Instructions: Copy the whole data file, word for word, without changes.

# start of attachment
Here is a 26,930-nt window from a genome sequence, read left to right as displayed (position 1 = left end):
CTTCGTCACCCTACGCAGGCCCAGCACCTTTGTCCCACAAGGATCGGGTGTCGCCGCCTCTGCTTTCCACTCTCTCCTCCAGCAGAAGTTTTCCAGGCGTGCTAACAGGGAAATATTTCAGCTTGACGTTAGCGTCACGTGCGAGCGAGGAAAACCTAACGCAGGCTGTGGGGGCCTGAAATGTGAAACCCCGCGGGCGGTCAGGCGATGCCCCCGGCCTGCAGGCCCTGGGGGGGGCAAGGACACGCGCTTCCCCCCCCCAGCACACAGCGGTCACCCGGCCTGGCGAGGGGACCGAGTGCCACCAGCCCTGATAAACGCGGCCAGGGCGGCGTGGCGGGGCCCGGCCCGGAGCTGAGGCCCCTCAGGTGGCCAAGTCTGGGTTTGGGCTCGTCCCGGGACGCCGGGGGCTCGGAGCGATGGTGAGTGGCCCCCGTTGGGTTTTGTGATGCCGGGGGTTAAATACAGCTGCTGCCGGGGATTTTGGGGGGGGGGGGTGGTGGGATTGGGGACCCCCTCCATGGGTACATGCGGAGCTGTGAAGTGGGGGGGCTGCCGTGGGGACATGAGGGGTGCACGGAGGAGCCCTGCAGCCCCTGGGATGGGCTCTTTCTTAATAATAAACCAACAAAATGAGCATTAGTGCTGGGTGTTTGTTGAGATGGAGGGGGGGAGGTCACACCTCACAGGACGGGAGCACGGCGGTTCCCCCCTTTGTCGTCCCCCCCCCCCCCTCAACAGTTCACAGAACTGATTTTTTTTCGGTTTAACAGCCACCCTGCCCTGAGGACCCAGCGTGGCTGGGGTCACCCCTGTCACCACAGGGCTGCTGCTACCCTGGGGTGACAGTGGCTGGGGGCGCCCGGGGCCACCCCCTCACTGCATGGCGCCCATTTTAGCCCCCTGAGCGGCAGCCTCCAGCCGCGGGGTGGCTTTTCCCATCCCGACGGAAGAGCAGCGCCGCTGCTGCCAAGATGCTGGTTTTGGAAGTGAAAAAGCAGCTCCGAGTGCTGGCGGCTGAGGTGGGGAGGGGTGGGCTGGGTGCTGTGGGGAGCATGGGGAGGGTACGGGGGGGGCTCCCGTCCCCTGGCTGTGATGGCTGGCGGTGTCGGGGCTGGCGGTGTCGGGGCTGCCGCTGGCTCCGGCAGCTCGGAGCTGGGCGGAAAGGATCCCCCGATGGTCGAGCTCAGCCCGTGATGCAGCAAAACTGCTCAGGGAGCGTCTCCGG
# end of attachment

Here is a 26,930-nt window from a genome sequence, read left to right as displayed (position 1 = left end):
CTTCGTCACCCTACGCAGGCCCAGCACCTTTGTCCCACAAGGATCGGGTGTCGCCGCCTCTGCTTTCCACTCTCTCCTCCAGCAGAAGTTTTCCAGGCGTGCTAACAGGGAAATATTTCAGCTTGACGTTAGCGTCACGTGCGAGCGAGGAAAACCTAACGCAGGCTGTGGGGGCCTGAAATGTGAAACCCCGCGGGCGGTCAGGCGATGCCCCCGGCCTGCAGGCCCTGGGGGGGGCAAGGACACGCGCTTCCCCCCCCCAGCACACAGCGGTCACCCGGCCTGGCGAGGGGACCGAGTGCCACCAGCCCTGATAAACGCGGCCAGGGCGGCGTGGCGGGGCCCGGCCCGGAGCTGAGGCCCCTCAGGTGGCCAAGTCTGGGTTTGGGCTCGTCCCGGGACGCCGGGGGCTCGGAGCGATGGTGAGTGGCCCCCGTTGGGTTTTGTGATGCCGGGGGTTAAATACAGCTGCTGCCGGGGATTTTGGGGGGGGGGGGTGGTGGGATTGGGGACCCCCTCCATGGGTACATGCGGAGCTGTGAAGTGGGGGGGCTGCCGTGGGGACATGAGGGGTGCACGGAGGAGCCCTGCAGCCCCTGGGATGGGCTCTTTCTTAATAATAAACCAACAAAATGAGCATTAGTGCTGGGTGTTTGTTGAGATGGAGGGGGGGAGGTCACACCTCACAGGACGGGAGCACGGCGGTTCCCCCCTTTGTCGTCCCCCCCCCCCCCTCAACAGTTCACAGAACTGATTTTTTTTCGGTTTAACAGCCACCCTGCCCTGAGGACCCAGCGTGGCTGGGGTCACCCCTGTCACCACAGGGCTGCTGCTACCCTGGGGTGACAGTGGCTGGGGGCGCCCGGGGCCACCCCCTCACTGCATGGCGCCCATTTTAGCCCCCTGAGCGGCAGCCTCCAGCCGCGGGGTGGCTTTTCCCATCCCGACGGAAGAGCAGCGCCGCTGCTGCCAAGATGCTGGTTTTGGAAGTGAAAAAGCAGCTCCGAGTGCTGGCGGCTGAGGTGGGGAGGGGTGGGCTGGGTGCTGTGGGGAGCATGGGGAGGGTACGGGGGGGGCTCCCGTCCCCTGGCTGTGATGGCTGGCGGTGTCGGGGCTGGCGGTGTCGGGGCTGCCGCTGGCTCCGGCAGCTCGGAGCTGGGCGGAAAGGATCCCCCGATGGTCGAGCTCAGCCCGTGATGCAGCAAAACTGCTCAGGGAGCGTCTCCGG